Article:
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The case of Lewis Blackman is a tragic tale of two ill doctors. Despite their best efforts, the two doctors failed to deliver a successful treatment. Ultimately, Lewis Blackman died from his injuries. But that did not deter the team of doctors from trying their best to save his life. After studying his medical records, Dr. Greg Korbon - a veteran anesthesiologist and assistant professor at Duke University and the University of Virginia - re-examined the case. In fact, the veteran anesthesiologist and medical educator said, "A Boy Scout could have done better than the doctors at MUSC."
The award is given to a health care provider, an advocate, or a student who demonstrates excellence in patient safety. The Lewis Blackman Patient Safety Champion Awards honor individuals who are demonstrating excellence in patient safety through their efforts to save patients' lives. The awards were named in honor of Lewis Wardlaw Blackman, who died in 2000 from a preventable medical error. Helen Haskell, founder of Mothers Against Medical Error, also served as one of the three judges for the Lewis Blackman Patient Safety Champion Awards.
In the morning, Lewis Blackman experienced a sharp abdominal pain. It was unlike the normal pain experienced after surgery, and the nurses assumed he was suffering from ileus, a condition caused by epidural narcotics. But his condition quickly turned from benign to dangerous. He had a rapid heart rate and a distended belly. Additionally, his heart rate rose dramatically and he had no energy to go to the bathroom.
The autopsy revealed that Lewis bled internally, despite having a healthy heart. Nearly three liters of blood accumulated in his abdomen. That amount of blood is extremely large for a child of Lewis' size. This indicates that his blood supply was severed in this part of his body. After the autopsy, Dr. Tagge called Helen to inform her that Lewis' death was the result of an error, and that the hospital's failure to act quickly could have saved him.
The Center for Justice and Democracy, an advocacy group based in Columbia, South Carolina, published a book entitled "The Case of Lewis Blackman" that documents the case. This book provides a human face to medical errors. It is a heartbreaking story, and Helen Gergel, Lewis' parents, are now using the money to improve patient safety and prevent future tragedies. In the meantime, the story of Lewis Blackman is spreading across the world.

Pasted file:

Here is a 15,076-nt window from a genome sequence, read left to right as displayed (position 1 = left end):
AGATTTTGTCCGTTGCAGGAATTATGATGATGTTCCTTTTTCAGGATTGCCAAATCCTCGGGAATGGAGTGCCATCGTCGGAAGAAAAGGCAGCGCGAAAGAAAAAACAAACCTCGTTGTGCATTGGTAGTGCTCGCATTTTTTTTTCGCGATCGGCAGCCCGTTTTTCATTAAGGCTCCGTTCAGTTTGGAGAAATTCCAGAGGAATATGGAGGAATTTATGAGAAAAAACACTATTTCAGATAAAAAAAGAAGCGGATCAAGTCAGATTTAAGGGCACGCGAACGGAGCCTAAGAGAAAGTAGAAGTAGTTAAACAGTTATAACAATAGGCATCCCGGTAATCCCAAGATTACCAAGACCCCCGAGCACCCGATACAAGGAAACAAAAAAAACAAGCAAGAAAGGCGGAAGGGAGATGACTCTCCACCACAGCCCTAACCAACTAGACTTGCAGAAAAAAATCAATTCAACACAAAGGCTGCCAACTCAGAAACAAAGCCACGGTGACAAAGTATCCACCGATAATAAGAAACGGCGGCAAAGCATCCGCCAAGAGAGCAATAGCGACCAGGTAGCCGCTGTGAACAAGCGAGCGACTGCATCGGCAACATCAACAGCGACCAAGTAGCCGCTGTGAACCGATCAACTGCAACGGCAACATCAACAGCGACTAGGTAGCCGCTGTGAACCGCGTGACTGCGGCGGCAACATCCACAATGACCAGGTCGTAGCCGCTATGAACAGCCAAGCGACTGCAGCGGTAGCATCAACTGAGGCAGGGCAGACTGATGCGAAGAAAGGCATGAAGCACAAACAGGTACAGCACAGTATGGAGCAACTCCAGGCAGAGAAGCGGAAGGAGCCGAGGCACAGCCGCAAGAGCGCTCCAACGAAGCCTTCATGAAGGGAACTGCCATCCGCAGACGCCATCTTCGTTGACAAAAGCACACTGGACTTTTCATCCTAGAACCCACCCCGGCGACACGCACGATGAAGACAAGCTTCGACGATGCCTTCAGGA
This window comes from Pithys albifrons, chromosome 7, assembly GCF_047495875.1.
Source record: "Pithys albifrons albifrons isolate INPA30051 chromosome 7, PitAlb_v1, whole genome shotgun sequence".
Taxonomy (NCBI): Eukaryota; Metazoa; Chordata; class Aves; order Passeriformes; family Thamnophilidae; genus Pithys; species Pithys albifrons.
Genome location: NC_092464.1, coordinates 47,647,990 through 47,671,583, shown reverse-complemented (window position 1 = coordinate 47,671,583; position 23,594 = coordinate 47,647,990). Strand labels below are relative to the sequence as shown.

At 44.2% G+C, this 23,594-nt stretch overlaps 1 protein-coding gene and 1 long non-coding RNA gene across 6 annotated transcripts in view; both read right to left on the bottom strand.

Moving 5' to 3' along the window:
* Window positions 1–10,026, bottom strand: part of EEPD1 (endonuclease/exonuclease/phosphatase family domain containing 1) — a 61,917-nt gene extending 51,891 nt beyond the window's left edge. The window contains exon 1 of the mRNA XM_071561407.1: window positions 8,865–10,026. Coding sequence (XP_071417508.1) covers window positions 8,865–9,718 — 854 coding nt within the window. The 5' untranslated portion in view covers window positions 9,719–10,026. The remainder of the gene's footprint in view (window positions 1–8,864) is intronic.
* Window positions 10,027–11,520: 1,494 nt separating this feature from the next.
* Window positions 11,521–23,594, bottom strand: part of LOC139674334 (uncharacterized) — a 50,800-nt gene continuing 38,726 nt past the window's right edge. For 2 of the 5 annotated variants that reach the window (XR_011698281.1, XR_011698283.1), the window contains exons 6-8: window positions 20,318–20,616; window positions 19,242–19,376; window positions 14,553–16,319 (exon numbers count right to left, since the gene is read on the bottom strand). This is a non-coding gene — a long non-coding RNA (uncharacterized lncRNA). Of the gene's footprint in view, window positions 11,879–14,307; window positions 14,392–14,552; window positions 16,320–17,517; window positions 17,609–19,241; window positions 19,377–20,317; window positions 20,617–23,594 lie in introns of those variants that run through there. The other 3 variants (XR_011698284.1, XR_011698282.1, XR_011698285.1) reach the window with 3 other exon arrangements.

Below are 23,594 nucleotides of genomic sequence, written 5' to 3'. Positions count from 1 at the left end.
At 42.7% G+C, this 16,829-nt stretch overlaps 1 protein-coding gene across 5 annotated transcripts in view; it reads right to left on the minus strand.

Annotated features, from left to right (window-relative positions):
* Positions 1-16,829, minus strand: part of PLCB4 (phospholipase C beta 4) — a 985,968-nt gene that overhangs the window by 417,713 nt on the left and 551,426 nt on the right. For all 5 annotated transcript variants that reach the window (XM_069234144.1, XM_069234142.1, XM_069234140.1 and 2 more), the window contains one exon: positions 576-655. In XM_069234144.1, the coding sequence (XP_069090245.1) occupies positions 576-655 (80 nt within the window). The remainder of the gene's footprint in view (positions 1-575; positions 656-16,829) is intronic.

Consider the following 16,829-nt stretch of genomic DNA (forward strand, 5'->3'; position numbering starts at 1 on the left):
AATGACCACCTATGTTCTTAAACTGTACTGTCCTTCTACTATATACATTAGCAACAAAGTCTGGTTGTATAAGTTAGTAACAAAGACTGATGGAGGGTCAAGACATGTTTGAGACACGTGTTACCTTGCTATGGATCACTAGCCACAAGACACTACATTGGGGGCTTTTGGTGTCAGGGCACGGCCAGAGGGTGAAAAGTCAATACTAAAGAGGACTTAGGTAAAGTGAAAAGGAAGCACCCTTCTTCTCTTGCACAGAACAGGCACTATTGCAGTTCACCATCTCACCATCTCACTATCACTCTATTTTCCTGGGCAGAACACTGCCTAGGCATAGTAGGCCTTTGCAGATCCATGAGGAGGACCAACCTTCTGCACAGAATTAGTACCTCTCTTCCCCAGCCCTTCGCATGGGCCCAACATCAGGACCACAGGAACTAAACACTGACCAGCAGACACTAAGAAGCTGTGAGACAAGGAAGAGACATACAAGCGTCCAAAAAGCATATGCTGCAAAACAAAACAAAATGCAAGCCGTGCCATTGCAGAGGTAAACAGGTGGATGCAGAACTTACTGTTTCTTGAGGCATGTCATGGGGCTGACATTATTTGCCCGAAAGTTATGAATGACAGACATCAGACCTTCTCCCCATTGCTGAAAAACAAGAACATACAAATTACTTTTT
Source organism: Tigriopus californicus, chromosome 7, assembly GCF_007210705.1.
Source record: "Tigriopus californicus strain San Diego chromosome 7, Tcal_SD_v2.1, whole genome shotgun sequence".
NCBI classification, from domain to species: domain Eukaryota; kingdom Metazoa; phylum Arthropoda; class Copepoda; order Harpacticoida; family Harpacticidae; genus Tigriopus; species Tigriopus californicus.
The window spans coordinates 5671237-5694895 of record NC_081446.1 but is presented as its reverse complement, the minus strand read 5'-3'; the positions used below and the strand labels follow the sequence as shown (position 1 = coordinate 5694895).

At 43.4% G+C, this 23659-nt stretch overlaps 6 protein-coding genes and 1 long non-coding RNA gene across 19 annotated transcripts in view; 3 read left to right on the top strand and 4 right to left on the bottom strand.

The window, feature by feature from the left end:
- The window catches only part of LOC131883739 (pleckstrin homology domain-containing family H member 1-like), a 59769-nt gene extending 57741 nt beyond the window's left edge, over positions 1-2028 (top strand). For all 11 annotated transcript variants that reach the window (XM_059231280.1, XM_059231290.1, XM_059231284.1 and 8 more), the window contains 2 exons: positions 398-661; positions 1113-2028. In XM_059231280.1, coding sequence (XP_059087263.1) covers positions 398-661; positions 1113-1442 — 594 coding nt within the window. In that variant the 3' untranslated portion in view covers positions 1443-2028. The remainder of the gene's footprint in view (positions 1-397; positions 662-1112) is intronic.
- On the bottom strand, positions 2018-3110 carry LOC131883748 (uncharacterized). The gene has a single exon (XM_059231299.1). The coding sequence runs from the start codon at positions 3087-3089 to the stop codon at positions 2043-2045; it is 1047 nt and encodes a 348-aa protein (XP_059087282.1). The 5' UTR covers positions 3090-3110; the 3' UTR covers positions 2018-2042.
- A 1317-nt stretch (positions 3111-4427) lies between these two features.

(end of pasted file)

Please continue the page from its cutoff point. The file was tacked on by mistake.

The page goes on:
Helen Haskell, the mother of Lewis Blackman, speaks of her son's life. Lewis was a bright, innocent, all-American kid who had many talents. She wants people to know that Lewis Blackmon mattered to her and did not just become a medical statistic. Instead, she wants to convey to them that Lewis Blackman was exceptional and that he will always be remembered. She also wants others to learn about her son in hopes that similar tragedies will never happen again.
Helen haskell notes that the lack of teamwork and the poor execution of care contributed to Lewis' death. The nurse who cared for Lewis failed to build a rapport with him and recognize his condition. She would have brought the issue to the physician if she'd recognized the problem. She was also unaware that the physician and supervisors were nowhere to be seen. As a result, Lewis suffered from internal bleeding. This could have been avoided had the proper communication.
Helen is unable to convince the nurse to see Lewis, who has an acute abdomen. Her husband believes Lewis is lazy and doesn't walk enough. Helen begins a vigil for Lewis. When the nurse doesn't arrive, she calls for a veteran doctor. She insists that the veteran doctor be summoned. A veteran doctor comes, but it's impossible to be sure. A veteran doctor might be the only one to see Lewis, but it's not guaranteed.
Lewis Blackman's case highlights the importance of teamwork and communication. The team should be able to communicate and act swiftly to address concerns. Ultimately, the outcome is important, but it is important to acknowledge that the healthcare team is not always the patient's sole representative. If the team had communicated better and addressed the parents' concerns, Lewis's parents might have felt more comfortable with the care they received. However, if the care team had included Lewis' family in the decision-making process, they may have saved his life.
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